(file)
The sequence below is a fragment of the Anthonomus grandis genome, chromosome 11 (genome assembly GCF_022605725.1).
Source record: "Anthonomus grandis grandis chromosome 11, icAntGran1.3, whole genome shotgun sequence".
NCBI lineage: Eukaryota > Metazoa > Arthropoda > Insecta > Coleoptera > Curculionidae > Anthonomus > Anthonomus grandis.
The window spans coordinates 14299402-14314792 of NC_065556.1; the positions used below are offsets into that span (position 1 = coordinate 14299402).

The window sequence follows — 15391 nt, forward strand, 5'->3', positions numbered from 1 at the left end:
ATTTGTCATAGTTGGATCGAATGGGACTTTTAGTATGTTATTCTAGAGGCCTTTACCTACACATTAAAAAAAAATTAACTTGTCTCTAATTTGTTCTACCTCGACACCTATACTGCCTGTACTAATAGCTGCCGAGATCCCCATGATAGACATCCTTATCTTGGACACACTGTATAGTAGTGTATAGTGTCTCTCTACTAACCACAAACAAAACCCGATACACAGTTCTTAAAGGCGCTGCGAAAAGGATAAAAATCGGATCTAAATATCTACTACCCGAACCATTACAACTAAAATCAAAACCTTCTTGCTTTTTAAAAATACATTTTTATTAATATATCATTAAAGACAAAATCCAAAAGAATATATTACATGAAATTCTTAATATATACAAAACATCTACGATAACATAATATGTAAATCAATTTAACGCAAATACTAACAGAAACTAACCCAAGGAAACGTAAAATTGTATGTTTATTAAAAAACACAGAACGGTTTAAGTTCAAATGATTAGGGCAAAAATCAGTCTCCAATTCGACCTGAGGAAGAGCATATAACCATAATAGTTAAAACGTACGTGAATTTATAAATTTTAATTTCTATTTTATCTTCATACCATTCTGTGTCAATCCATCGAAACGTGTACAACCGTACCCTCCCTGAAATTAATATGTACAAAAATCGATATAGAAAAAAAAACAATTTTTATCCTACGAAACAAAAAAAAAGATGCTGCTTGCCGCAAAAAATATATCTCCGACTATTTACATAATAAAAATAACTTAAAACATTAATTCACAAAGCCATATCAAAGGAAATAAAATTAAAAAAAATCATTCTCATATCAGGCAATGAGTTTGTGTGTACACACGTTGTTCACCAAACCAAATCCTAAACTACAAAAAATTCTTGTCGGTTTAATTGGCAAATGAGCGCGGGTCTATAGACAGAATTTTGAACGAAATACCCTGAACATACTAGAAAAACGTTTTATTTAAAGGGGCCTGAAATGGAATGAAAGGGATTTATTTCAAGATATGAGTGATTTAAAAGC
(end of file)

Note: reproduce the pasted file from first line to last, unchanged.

The sequence below is a fragment of the Anthonomus grandis genome, chromosome 11 (genome assembly GCF_022605725.1).
Source record: "Anthonomus grandis grandis chromosome 11, icAntGran1.3, whole genome shotgun sequence".
NCBI lineage: Eukaryota > Metazoa > Arthropoda > Insecta > Coleoptera > Curculionidae > Anthonomus > Anthonomus grandis.
The window spans coordinates 14299402-14314792 of NC_065556.1; the positions used below are offsets into that span (position 1 = coordinate 14299402).

The window sequence follows — 15391 nt, forward strand, 5'->3', positions numbered from 1 at the left end:
ATTTGTCATAGTTGGATCGAATGGGACTTTTAGTATGTTATTCTAGAGGCCTTTACCTACACATTAAAAAAAAATTAACTTGTCTCTAATTTGTTCTACCTCGACACCTATACTGCCTGTACTAATAGCTGCCGAGATCCCCATGATAGACATCCTTATCTTGGACACACTGTATAGTAGTGTATAGTGTCTCTCTACTAACCACAAACAAAACCCGATACACAGTTCTTAAAGGCGCTGCGAAAAGGATAAAAATCGGATCTAAATATCTACTACCCGAACCATTACAACTAAAATCAAAACCTTCTTGCTTTTTAAAAATACATTTTTATTAATATATCATTAAAGACAAAATCCAAAAGAATATATTACATGAAATTCTTAATATATACAAAACATCTACGATAACATAATATGTAAATCAATTTAACGCAAATACTAACAGAAACTAACCCAAGGAAACGTAAAATTGTATGTTTATTAAAAAACACAGAACGGTTTAAGTTCAAATGATTAGGGCAAAAATCAGTCTCCAATTCGACCTGAGGAAGAGCATATAACCATAATAGTTAAAACGTACGTGAATTTATAAATTTTAATTTCTATTTTATCTTCATACCATTCTGTGTCAATCCATCGAAACGTGTACAACCGTACCCTCCCTGAAATTAATATGTACAAAAATCGATATAGAAAAAAAAACAATTTTTATCCTACGAAACAAAAAAAAAGATGCTGCTTGCCGCAAAAAATATATCTCCGACTATTTACATAATAAAAATAACTTAAAACATTAATTCACAAAGCCATATCAAAGGAAATAAAATTAAAAAAAATCATTCTCATATCAGGCAATGAGTTTGTGTGTACACACGTTGTTCACCAAACCAAATCCTAAACTACAAAAAATTCTTGTCGGTTTAATTGGCAAATGAGCGCGGGTCTATAGACAGAATTTTGAACGAAATACCCTGAACATACTAGAAAAACGTTTTATTTAAAGGGGCCTGAAATGGAATGAAAGGGATTTATTTCAAGATATGAGTGATTTAAAAGC